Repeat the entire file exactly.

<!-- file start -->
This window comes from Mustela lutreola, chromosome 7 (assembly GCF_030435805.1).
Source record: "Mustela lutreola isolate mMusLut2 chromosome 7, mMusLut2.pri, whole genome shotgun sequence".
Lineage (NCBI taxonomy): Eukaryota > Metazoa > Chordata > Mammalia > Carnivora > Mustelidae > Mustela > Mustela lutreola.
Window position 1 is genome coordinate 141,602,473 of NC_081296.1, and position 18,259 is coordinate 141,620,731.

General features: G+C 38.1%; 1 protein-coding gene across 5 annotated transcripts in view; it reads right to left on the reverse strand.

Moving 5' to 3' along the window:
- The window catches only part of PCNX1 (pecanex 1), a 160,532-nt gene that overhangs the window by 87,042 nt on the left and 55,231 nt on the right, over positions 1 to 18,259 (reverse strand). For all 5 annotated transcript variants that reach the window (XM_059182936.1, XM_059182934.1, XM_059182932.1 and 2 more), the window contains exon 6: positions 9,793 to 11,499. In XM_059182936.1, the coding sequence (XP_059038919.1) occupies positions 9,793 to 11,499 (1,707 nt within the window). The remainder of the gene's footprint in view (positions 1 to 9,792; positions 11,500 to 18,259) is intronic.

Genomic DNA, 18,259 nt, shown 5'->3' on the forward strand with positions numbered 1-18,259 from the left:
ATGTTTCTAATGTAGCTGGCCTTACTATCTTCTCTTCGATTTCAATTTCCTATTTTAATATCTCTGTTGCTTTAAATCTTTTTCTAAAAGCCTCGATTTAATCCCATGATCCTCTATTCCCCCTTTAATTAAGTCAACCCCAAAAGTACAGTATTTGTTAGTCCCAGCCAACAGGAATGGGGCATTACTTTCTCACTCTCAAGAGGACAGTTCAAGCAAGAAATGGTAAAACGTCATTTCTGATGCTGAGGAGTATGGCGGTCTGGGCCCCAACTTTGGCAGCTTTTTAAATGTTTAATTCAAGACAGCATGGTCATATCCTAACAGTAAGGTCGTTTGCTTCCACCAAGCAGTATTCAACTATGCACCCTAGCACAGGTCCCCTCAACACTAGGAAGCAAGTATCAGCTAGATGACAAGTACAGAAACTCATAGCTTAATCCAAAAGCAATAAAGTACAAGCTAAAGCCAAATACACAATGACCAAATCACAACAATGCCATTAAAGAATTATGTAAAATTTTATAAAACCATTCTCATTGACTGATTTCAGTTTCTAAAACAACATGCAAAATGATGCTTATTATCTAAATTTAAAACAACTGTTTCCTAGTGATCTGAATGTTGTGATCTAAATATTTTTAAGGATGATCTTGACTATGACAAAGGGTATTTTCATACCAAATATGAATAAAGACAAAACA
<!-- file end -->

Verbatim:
This window comes from Mustela lutreola, chromosome 7 (assembly GCF_030435805.1).
Source record: "Mustela lutreola isolate mMusLut2 chromosome 7, mMusLut2.pri, whole genome shotgun sequence".
Lineage (NCBI taxonomy): Eukaryota > Metazoa > Chordata > Mammalia > Carnivora > Mustelidae > Mustela > Mustela lutreola.
Window position 1 is genome coordinate 141,602,473 of NC_081296.1, and position 18,259 is coordinate 141,620,731.

General features: G+C 38.1%; 1 protein-coding gene across 5 annotated transcripts in view; it reads right to left on the reverse strand.

Moving 5' to 3' along the window:
- The window catches only part of PCNX1 (pecanex 1), a 160,532-nt gene that overhangs the window by 87,042 nt on the left and 55,231 nt on the right, over positions 1 to 18,259 (reverse strand). For all 5 annotated transcript variants that reach the window (XM_059182936.1, XM_059182934.1, XM_059182932.1 and 2 more), the window contains exon 6: positions 9,793 to 11,499. In XM_059182936.1, the coding sequence (XP_059038919.1) occupies positions 9,793 to 11,499 (1,707 nt within the window). The remainder of the gene's footprint in view (positions 1 to 9,792; positions 11,500 to 18,259) is intronic.

Genomic DNA, 18,259 nt, shown 5'->3' on the forward strand with positions numbered 1-18,259 from the left:
ATGTTTCTAATGTAGCTGGCCTTACTATCTTCTCTTCGATTTCAATTTCCTATTTTAATATCTCTGTTGCTTTAAATCTTTTTCTAAAAGCCTCGATTTAATCCCATGATCCTCTATTCCCCCTTTAATTAAGTCAACCCCAAAAGTACAGTATTTGTTAGTCCCAGCCAACAGGAATGGGGCATTACTTTCTCACTCTCAAGAGGACAGTTCAAGCAAGAAATGGTAAAACGTCATTTCTGATGCTGAGGAGTATGGCGGTCTGGGCCCCAACTTTGGCAGCTTTTTAAATGTTTAATTCAAGACAGCATGGTCATATCCTAACAGTAAGGTCGTTTGCTTCCACCAAGCAGTATTCAACTATGCACCCTAGCACAGGTCCCCTCAACACTAGGAAGCAAGTATCAGCTAGATGACAAGTACAGAAACTCATAGCTTAATCCAAAAGCAATAAAGTACAAGCTAAAGCCAAATACACAATGACCAAATCACAACAATGCCATTAAAGAATTATGTAAAATTTTATAAAACCATTCTCATTGACTGATTTCAGTTTCTAAAACAACATGCAAAATGATGCTTATTATCTAAATTTAAAACAACTGTTTCCTAGTGATCTGAATGTTGTGATCTAAATATTTTTAAGGATGATCTTGACTATGACAAAGGGTATTTTCATACCAAATATGAATAAAGACAAAACA